by John Macintyre
The last thirty years have seen very radical and positive changes for Pagans in Scotland. We now live in what is probably the most progressive country in Europe when it comes to acceptance of Paganism. As a Pagan I obviously welcome that.
Paganism is very much a religion of reverence for life. Nearly all Pagans believe that Nature is sacred and understand divinity – whether perceived as divine beings or in more abstract forms – to be manifest within the living world.
Modern Paganism does not survive in continuous descent from ancient paganism, of course. Between the Theodosian Decrees of the 390’s CE, and the conversion of Lithuania in 1387 under pressure from the Northern Crusades, all visible signs of pagan worship were eradicated from European life. Paganism became a cultural undercurrent, remaining familiar primarily through mythology, folklore, philosophy, literature and art.
Given the strength of that pagan heritage however, and especially given the inexhaustible capacity of Nature to inspire reverence and worship, it is not surprising that Pagan religion should have reemerged in Scotland and in other Western countries as freedom of belief gradually became established.
Like most Pagans in Scotland today, I wasn’t born and raised in a Pagan family, although that is becoming increasingly common as our numbers grow. I actually grew up in the Church of Scotland, with well-educated, open-minded, parents who encouraged me to think for myself. Even now I can still recognise traces of that ancestral Presbyterianism within my Paganism, particularly in a certain fondness for argument!
As a child I always knew I wasn’t a Christian, though of course there’s nothing wrong with Christianity and a great many decent people are Christians. Instead I always had the sense that whatever the divine might be, that numinous reality was much more in evidence out in the woods, on the hills, and along the seashore, than it was in any human institution. Eventually I came to understand that instinctive childhood feelings about nature, divinity and the old mythologies were religious feelings and others, even if only a few others in those early days, shared them. So I eventually came to understand I was a Pagan.
I’m probably fairly typical in that. Paganism isn’t a religion to which people are converted. It’s one they find their own way into after realising it’s what they’ve always been. Accepting that you’re a Pagan brings no sense of revelation, still less of salvation, but simply a feeling of ‘coming home’.
While Pagans are, and probably always will be, a small minority within Scottish society, most of us do not feel at all isolated as some characteristic Pagan attitudes – sexual equality, environmental responsibility and religious tolerance among them – are also now shared by large sections of the wider society. The Pagan community is not insular and does not seek to hold itself apart. Nearly all of us are well integrated into the wider society.
In many ways, Pagans are well suited to this increasingly diverse Scotland because Paganism takes pride in being a very diverse religion within itself. Understandings of the Divine in modern Paganism largely arise from, and are sustained by, personal experience of the sacred within Nature rather than through the authority of the written word. It appears fairly obvious to most of us that religion is less a matter of absolute truths than of subjective understandings that may be appropriate to those who hold them but are by no means universal. When we look at Nature – as Pagans tend to do rather frequently – we see that a great diversity of plant and animal species makes for healthier, stronger and more beautiful ecosystems. To Pagans, a great diversity of beliefs and practices makes for healthier, stronger and more beautiful religion.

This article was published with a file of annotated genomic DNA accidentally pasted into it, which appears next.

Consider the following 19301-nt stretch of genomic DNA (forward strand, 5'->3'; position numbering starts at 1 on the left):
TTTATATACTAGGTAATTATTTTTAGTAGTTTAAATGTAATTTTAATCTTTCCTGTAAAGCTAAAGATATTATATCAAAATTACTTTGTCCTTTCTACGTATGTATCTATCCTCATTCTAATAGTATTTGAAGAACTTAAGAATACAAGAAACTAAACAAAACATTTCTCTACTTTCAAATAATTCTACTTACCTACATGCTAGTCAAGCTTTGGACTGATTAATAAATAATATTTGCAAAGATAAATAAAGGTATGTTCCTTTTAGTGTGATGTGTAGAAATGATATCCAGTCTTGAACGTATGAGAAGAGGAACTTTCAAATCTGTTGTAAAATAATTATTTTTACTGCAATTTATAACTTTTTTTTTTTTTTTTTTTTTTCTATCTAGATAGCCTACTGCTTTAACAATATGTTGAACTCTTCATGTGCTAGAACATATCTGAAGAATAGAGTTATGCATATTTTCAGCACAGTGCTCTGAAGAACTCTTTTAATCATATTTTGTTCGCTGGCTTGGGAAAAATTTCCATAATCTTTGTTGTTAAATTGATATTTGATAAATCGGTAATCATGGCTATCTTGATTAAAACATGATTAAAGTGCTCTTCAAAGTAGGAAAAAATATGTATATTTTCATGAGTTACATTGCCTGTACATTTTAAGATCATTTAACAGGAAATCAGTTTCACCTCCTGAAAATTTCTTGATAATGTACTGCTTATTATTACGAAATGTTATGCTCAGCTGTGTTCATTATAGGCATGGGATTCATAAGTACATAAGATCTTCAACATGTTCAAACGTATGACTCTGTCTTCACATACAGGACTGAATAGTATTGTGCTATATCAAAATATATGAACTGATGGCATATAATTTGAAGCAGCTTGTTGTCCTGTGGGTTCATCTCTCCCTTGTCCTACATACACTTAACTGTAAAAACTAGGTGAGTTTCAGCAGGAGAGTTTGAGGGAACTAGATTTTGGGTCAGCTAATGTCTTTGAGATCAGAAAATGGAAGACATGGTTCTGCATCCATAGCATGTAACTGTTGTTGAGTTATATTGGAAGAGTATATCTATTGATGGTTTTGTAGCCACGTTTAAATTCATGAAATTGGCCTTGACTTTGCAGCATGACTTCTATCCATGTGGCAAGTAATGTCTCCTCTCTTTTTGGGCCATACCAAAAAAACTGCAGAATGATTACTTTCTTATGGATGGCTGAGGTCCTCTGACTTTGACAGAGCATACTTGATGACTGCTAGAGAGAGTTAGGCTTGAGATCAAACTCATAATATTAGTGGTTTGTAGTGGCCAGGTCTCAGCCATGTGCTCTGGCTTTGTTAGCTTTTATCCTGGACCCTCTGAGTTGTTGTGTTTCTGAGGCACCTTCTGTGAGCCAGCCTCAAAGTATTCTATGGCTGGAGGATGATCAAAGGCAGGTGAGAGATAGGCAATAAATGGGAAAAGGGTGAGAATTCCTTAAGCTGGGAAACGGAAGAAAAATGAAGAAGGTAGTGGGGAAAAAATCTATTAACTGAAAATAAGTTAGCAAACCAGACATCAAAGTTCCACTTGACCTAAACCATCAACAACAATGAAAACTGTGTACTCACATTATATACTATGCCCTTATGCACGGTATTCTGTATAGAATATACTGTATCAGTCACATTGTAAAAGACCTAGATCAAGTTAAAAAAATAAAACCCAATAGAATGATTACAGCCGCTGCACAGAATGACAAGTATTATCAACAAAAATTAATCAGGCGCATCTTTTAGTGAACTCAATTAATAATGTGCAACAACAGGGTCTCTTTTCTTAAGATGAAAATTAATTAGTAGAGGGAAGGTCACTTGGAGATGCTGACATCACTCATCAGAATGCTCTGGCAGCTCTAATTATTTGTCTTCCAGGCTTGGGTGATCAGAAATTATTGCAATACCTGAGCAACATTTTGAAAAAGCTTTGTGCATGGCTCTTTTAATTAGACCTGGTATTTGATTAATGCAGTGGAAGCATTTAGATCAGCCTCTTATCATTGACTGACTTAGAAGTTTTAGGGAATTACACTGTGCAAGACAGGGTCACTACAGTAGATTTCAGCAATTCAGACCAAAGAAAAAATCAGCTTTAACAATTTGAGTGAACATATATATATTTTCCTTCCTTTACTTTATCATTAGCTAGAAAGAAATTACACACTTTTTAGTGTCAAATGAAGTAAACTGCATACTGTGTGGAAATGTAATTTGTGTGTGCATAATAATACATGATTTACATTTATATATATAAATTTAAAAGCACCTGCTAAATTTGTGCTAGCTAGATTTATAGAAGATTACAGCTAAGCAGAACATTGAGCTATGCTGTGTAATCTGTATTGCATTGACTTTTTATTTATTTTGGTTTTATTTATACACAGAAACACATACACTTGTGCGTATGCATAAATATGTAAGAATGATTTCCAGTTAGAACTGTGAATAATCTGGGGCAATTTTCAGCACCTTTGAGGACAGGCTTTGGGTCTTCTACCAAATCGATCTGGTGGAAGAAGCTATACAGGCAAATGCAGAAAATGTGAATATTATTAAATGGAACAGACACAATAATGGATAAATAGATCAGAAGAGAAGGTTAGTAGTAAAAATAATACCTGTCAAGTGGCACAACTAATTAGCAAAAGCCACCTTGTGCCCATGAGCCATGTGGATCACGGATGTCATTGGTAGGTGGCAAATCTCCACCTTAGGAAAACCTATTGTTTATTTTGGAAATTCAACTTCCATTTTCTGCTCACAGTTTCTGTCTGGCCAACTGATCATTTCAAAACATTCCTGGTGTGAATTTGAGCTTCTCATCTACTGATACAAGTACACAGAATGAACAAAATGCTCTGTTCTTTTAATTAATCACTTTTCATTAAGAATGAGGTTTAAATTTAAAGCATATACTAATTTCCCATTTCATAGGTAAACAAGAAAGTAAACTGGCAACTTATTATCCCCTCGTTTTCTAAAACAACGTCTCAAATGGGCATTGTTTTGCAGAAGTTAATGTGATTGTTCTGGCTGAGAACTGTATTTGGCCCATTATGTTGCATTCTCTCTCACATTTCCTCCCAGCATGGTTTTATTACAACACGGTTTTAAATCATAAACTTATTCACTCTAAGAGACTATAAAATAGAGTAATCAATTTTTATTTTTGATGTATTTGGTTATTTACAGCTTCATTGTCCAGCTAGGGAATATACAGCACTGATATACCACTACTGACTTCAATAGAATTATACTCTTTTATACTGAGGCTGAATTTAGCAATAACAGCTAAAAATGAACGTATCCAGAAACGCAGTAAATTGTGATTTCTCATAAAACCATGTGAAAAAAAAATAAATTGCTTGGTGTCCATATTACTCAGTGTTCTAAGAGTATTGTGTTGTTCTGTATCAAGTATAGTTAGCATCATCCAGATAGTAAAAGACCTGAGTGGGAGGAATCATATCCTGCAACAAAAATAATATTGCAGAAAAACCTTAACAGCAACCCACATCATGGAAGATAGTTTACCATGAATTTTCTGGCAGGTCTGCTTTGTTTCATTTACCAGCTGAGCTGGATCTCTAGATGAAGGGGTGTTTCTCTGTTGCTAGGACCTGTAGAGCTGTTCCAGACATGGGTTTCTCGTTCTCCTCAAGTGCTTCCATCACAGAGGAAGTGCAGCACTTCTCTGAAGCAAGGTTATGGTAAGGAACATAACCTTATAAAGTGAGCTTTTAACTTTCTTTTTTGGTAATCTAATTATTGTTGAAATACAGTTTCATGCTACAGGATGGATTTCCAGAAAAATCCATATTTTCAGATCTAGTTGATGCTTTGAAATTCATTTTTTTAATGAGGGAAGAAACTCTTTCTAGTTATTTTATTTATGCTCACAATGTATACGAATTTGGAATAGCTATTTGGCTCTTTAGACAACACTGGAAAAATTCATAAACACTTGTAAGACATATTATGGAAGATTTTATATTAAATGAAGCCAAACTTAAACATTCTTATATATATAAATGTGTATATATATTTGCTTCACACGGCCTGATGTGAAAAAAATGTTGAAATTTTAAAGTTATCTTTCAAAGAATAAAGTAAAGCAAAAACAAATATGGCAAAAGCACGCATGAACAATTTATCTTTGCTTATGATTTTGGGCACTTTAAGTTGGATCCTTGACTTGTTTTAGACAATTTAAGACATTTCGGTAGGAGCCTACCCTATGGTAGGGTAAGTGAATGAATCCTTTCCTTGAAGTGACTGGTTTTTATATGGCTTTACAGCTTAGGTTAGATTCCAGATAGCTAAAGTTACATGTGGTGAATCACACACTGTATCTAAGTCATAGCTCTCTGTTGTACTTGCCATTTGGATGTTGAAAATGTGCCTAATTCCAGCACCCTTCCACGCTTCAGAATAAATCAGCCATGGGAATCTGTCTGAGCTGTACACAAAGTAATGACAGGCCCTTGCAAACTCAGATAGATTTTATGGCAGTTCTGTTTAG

Accordingly, Pagan tolerance is far from a resigned acceptance that we must endure other people being wrong; it is the active belief that religious pluralism is essential for a healthy society. That, of course, includes equal respect for those who do not believe in religion at all.
As parents, my wife and I did not try to raise our children to be Pagans. We share the typically Pagan attitude that commitment to a religion should be an adult choice, best made with adult selfknowledge and understanding of life. Like most Pagan parents we taught our children about many religions and encouraged them to think for themselves. As children, they tended to view the family religion as either Cool or Weird depending on how they were feeling about us at the time. As adults one of them identifies as Pagan and one does not, both choices being equally fine with us.
Prejudice against Pagans has diminished considerably over the past few decades as our numbers have grown and more effort has been made to educate the wider community about us. We enjoy good relations with most of Scotland’s other faith groups, and overt religious discrimination is comparatively rare nowadays. Pagans are a very diverse community whose members are found in all walks of life and drawn from all social classes, all ages, and all levels of education. There is no such thing as a typical Pagan. I admit I used to proudly boast that I’d never met a Pagan investment banker but sadly, I now have, so we really cannot claim to be better than anyone else!
On the whole, Pagans suffer very few problems in modern Scotland, certainly fewer than some other minority faiths. In part this may be due to us being largely invisible. Few Pagans wear any obvious marks of religious identity, and as we don’t proselytise, we have no reason to draw attention to ourselves. Not only do we not seek converts, we see little point in people holding religious beliefs at all unless they are rooted in personal experience. For the most part, Pagans in modern Scotland live their faith quietly and unobtrusively, and my wife and I are no exception to that.